session in the standard order, and students having
■ A description of the College Readiness
calculators available for use on the Mathematics Test.
Standards for EXPLORE
Eighth-grade students who test in August through
■EXPLORE Mathematics Test
January will receive Fall Eighth-Grade Norms. Eighth
graders who test in February through July will receive■ A set of sample test questions
Spring Eighth-Grade Norms. Ninth-grade students
■ A description of the Assessment- will receive Ninth-Grade Norms regardless of their
Instruction Link test date. (If your school chooses to test ninth-grade
students in the spring, keep in mind that these■ A set of classroom instructional activities
students will have had several more months of
The College Readiness Standards for EXPLORE instruction than the norm group. Therefore, spring-
are statements that describe what students who score tested ninth graders may show higher levels of
in the four score ranges 13–15, 16–19, 20–23, and achievement when compared to the fall-tested norm
24–25 are likely to know and to be able to do. The group than if they had tested in the fall.) Students who
statements are generalizations based on the are not in the eighth or ninth grade when they take
performance of many students scoring in these four EXPLORE will receive Fall Eighth-Grade Norms on
score ranges. College Readiness Standards have not their student reports.
been developed for students whose scores fall in the
EXPLORE is a curriculum-based assessment1–12 range because these students, as a group,
program developed by ACT to help eighth and ninthdo not demonstrate skills similar to each other
graders devise a high school course work plan thatconsistently enough to permit useful generalizations.
prepares them to achieve their post-high school
The College Readiness Standards for EXPLORE goals. As part of ACT’s Educational Planning and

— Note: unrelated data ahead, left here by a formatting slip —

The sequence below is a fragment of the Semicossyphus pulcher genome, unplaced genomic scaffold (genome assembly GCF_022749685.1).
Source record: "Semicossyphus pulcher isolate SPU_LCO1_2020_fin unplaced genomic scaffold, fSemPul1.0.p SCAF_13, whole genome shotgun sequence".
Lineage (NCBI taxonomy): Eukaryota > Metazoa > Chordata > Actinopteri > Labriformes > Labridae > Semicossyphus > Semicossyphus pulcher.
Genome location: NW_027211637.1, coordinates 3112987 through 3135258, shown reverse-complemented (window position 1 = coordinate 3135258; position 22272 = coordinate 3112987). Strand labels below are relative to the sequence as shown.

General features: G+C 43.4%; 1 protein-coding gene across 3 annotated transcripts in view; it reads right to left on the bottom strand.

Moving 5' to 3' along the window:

TMare accompanied by ideas for progress that help Assessment System (EPAS ), EXPLORE is comple-
®teachers identify ways of enhancing student learning mented by PLAN , ACT’s tenth-grade program, and
®based on the scores students receive. by the ACT , for eleventh and twelfth graders. We
hope this guide helps you assist your students as theyds Information
plan and pursue their future studies.
Services provide five aggregate reports for EXPLORE.
Four of these reports are content specific: each
presents the scores of your students in each of the “The role of standardized testing
four content areas the EXPLORE test measures— is to let parents, students, and
English, Mathematics, Reading, and Science. These
institutions know what students four content-specific reports present EXPLORE results
are ready to learn next.”using ACT’s College Readiness Standards. The fifth
report, the Summary Profile, summarizes the scores of
— Ralph Tyler, October 1991your students across all four content areas. All five
Chairman Emeritus ofreports provide data that compare the performance of
ACT’s Board of Trustees
your school’s students with all students in a nationally
representative comparison group (norm group).
1THE COLLEGE READINESS
STANDARDS REPORT FOR
EXPLORE MATHEMATICS
The College Readiness Standards wereThe College Readiness Standards report for D developed by identifying the knowledge andEXPLORE Mathematics allows you to compare the
skills students need in order to respond successfully toperformance of students in your school with the
questions on the EXPLORE Mathematics Test. As youperformance of students nationwide. The report
review the report for EXPLORE Mathematics, you willprovides summary information you can use to map
note that the Standards are cumulative, which meansthe development of your students’ knowledge and
that if students score, for example, in the 16–19 scoreskills in mathematics. Used along with your own
range, they are likely to be able to demonstrate mostclassroom observations and with other resources,
or all of the knowledge and skills in the 13–15 and thethe test results can help you to analyze your students’
16–19 score ranges. Students may be able toprogress in mathematics and to identify areas of
demonstrate some of the skills in the next score range,strength and areas that need more attention. You can
20–23, but not consistently enough as a group tothen use the Standards as one source of information